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Saturday, July 20, 2019  Spokane, Washington  Est. May 19, 1883
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News >  Crime/Public Safety

Former Super Bowl MVP Mark Rypien accused of domestic violence Sunday night

UPDATED: Sun., June 30, 2019, 11:37 p.m.

Former Super Bowl MVP Mark Rypien was arrested on suspicion of domestic violence Sunday, June 30, 2019, after an incident in north Spokane. (KHQ / Courtesy)
Former Super Bowl MVP Mark Rypien was arrested on suspicion of domestic violence Sunday, June 30, 2019, after an incident in north Spokane. (KHQ / Courtesy)

Former Super Bowl MVP Mark Rypien was arrested on suspicion of domestic violence Sunday evening, after an incident in north Spokane.

Police responded to a call near Washington Trust Bank near Maple Street and Garland Avenue around 5:40 p.m. and arrested Rypien on a fourth-degree assault charge. According to KHQ, which arrived at the same time as officers, Rypien, 56, was seen standing near the bank while his wife was lying in the grass. She was evaluated, but did not need medical treatment.

Spokane Police Sgt. Kyle Yrigollen said a third party called law enforcement.

Rypien was handcuffed at the scene and put in the back of a police car, according to KHQ video. He was processed at the Spokane County Jail about 6:30 p.m. Sunday night and awaits his first appearance in court on Monday.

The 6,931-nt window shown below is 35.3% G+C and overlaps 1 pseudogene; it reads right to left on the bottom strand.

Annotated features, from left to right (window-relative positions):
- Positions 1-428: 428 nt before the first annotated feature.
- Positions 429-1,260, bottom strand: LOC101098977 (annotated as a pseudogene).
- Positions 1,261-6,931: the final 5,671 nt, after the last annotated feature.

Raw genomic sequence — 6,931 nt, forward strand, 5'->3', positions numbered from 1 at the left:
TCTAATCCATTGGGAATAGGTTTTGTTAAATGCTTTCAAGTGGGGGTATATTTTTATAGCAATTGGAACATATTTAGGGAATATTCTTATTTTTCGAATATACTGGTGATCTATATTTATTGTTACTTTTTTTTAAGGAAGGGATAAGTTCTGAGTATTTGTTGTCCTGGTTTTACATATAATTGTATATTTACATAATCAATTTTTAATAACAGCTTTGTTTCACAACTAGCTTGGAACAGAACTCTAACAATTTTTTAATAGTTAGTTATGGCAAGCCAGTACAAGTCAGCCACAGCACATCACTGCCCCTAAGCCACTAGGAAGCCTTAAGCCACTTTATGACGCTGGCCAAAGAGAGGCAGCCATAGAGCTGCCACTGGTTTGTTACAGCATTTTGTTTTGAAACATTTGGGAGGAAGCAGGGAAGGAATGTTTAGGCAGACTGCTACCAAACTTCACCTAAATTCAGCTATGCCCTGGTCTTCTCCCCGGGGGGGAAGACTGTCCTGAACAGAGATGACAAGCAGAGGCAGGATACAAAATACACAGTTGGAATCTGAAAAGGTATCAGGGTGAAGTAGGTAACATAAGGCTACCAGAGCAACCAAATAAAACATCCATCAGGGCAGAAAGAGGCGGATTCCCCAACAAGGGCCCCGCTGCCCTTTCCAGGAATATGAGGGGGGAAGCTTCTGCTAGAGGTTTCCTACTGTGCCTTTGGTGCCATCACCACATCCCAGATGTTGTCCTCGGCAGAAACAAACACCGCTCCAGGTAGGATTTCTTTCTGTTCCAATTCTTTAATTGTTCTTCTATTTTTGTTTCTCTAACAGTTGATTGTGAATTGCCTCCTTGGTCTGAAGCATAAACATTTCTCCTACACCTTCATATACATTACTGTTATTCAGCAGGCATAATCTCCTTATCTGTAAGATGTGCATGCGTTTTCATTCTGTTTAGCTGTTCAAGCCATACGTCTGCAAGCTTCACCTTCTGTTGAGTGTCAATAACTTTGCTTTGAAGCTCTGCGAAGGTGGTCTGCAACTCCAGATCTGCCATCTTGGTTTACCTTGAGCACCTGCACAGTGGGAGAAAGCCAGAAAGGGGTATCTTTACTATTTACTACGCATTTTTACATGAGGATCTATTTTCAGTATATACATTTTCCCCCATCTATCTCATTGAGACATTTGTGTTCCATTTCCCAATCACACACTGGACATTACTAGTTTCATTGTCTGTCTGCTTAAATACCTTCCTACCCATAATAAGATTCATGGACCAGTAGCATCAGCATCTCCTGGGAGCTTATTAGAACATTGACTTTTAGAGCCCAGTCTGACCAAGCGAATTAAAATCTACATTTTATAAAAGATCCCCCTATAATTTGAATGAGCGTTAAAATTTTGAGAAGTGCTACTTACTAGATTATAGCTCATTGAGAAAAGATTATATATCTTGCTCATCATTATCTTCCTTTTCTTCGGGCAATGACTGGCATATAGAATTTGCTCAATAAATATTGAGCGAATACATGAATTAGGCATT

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Rypien has said he believes he has Chronic Traumatic Encephalopathy, caused by repeated concussions while playing in the NFL. He said the condition has caused him to have erratic and sometimes violent behavior as well as severe depression. He was a lead plaintiff among 4,500 former NFL players who sued the NFL and won a settlement related to CTE in 2013.

In an interview last year, he acknowledged that he was involved in a domestic violence incident in November 2017. His wife was arrested, but he and his wife indicated that he was the party most at fault.

As the couple prepared to go out to an event, she sensed agitation on Rypien’s part and probed for the reasons. Triggered by too many “why questions,” he said, a verbal altercation ensued.

“I got angry, and I threw her on the bed a couple of times,” he said last year.

Police were called. State law requires mandatory arrest in responding to domestic violence.

“I had some bruises. I wasn’t black-and-blue,” his wife said last year. “And I don’t regret it, per se, but I did not tell the police what happened. I didn’t see any good coming from that. If they had locked Mark up, what’s that going to do? Lock up someone who’s on a medication? If he were doing this all the time, that would be different. This was a fluke thing.”

The misdemeanor assault charge against his wife was dismissed.

Rypien and his wife blamed a medication change for his behavior.

A graduate of Shadle Park High School, Rypien was an All-Pac-10 passer at Washington State University and went on to the NFL where he was named the MVP of Super Bowl XXVI in 1991 while playing for the Washington Redskins. He founded the Rypien Foundation in 2004 to aid in the treatment and comfort of childhood cancer patients.

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